Heritage potato varieties in Canada are historic old varieties collected from Canada and various countries before the formal establishment of the Canadian plant variety registration system and may be a valuable gene resource for beneficial traits in potato breeding and bioproducts development. Greater evaluation is the key for the enhanced use of these materials. It is unknown how much variation of starch granules occurs among Canadian heritage potato varieties. We analyzed the starch granule size of 14 potato heritage varieties held in the Canadian Plant Gene Resources collection over 2 years using a squeezed juice and microscopic method recently developed at the Potato Research Centre. The varieties demonstrated considerable variation in starch granule size and shape. The granules showed average lengths ranging from 18 μm in the variety Congo to 32 μm in 'Russet Burbank'. The largest single granule measured from 64 μm in 'Congo' to 91 μm in 'Crotte d'Ours.' The granule sizes of the varieties showed a very high correlation (r= 0.975, P< 0.0001) between years. This high reproducibility suggests the existence of genetic factors in determining starch granule size. We also found that the starch granule size is positively correlated with tuber dry matter (in terms of specific gravity) in these heritage potatoes. The results demonstrated reproducible genotypic variation for starch granule size and shape in tubers with a significant correlation to tuber dry matter in these heritage potato varieties, and offers the possibility for and agronomic relevance of genetic modification of starch granules through selective breeding.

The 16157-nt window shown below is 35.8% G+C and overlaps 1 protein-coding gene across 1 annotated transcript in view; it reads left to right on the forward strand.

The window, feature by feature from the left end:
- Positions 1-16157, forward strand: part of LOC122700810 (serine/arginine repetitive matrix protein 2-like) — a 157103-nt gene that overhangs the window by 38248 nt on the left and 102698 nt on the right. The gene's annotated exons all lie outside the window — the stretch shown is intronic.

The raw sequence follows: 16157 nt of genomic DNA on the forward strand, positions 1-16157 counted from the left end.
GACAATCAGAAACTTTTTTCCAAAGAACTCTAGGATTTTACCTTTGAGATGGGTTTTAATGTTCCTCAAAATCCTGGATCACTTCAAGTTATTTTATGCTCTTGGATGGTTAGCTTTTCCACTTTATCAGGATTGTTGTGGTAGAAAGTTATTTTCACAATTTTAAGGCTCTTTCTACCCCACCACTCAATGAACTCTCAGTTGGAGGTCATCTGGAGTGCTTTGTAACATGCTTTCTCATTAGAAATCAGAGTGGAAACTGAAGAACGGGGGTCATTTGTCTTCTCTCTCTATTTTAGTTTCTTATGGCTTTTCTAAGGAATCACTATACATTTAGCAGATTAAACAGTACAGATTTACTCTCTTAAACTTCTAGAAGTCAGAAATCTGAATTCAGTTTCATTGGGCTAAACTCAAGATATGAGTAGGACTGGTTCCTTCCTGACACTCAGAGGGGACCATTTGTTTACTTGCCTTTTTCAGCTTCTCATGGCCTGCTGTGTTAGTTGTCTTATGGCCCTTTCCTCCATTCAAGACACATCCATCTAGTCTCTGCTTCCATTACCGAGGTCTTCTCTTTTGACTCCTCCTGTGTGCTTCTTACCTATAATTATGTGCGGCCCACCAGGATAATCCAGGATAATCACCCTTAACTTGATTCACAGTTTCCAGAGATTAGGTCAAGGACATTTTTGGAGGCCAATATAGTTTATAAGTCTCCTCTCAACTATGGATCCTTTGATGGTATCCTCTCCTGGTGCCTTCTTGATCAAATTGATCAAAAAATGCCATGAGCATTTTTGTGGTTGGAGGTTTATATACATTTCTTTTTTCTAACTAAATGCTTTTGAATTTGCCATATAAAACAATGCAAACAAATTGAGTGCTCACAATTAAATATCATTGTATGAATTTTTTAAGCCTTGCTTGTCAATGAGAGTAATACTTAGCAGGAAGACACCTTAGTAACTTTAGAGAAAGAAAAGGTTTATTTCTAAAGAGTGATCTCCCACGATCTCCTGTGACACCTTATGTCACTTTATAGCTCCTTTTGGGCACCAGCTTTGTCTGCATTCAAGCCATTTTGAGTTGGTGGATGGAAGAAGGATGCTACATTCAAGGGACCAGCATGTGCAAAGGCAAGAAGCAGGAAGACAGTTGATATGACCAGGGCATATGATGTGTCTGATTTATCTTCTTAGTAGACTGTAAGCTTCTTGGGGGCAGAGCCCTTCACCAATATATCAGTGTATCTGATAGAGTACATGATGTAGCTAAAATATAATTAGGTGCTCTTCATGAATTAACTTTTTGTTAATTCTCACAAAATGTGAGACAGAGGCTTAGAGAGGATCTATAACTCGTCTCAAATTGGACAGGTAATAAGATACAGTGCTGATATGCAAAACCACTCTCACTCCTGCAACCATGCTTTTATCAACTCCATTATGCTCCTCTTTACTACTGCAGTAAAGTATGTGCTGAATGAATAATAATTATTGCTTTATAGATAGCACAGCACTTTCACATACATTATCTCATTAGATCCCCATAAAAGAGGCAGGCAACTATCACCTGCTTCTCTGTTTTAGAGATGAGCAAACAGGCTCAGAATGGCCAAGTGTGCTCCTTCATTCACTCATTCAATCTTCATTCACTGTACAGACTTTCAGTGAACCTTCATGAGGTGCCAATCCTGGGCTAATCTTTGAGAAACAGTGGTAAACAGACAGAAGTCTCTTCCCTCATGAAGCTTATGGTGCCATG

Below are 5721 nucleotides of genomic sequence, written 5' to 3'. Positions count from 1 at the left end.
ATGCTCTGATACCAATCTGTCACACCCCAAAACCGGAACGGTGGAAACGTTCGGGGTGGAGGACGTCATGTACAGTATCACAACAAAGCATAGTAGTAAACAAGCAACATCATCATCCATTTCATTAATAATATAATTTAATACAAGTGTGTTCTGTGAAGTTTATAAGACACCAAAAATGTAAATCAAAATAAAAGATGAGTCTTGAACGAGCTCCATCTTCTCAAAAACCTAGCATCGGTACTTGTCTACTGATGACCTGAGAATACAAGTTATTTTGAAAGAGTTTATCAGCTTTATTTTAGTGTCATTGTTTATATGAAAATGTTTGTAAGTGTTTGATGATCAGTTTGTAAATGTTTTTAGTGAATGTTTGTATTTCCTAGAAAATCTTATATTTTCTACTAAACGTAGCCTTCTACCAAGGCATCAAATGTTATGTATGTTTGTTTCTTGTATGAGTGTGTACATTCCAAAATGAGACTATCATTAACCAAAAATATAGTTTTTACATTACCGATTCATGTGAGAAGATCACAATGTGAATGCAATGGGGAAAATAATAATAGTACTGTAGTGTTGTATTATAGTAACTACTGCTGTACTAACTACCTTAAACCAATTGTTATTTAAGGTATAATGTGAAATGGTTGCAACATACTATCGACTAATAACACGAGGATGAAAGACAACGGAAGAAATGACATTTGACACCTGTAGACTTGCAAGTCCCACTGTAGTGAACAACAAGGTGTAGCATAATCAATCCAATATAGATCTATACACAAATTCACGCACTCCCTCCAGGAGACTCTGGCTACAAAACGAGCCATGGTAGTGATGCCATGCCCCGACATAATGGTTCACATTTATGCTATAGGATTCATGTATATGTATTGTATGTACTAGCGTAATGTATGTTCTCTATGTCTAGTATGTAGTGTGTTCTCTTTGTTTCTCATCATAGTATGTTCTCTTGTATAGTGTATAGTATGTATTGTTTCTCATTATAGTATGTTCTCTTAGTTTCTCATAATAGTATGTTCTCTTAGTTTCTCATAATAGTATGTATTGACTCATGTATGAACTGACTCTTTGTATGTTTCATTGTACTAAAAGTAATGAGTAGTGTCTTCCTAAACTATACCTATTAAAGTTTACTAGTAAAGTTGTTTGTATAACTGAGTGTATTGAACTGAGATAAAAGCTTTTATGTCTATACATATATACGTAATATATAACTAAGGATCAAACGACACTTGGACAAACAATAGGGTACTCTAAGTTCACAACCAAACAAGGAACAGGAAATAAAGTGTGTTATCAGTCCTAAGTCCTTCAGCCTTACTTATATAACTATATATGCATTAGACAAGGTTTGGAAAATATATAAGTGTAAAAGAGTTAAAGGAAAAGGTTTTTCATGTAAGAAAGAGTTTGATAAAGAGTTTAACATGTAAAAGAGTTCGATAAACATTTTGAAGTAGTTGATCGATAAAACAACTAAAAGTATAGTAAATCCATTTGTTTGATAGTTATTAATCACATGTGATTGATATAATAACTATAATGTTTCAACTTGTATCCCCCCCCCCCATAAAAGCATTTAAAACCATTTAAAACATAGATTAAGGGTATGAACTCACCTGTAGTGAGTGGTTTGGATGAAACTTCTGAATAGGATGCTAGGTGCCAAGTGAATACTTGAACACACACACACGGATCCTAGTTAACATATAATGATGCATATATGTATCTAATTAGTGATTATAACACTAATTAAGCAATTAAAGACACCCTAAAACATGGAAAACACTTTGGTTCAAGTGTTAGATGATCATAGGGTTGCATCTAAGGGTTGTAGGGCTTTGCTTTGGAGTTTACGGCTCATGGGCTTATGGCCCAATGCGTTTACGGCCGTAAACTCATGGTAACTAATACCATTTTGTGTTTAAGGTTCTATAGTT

Breeding, Genetic resources, Old potato varieties, Solanum tuberosum, Starch granule, Tuber yield
Scientia Horticulturae
Department of Biology

Zhang, J. (Jichong), Murphy, A. (Agnes), Liu, G. (Gongshe), Bizimungu, B. (Benoit), Liu, Q. (Qiang), Leclerc, Y. (Yves), … Li, X.-Q. (Xiu-Qing). (2011). Starch granule size variation and relationship with tuber dry matter content in heritage potato varieties. Scientia Horticulturae, 130(3), 503–509. doi:10.1016/j.scienta.2011.08.006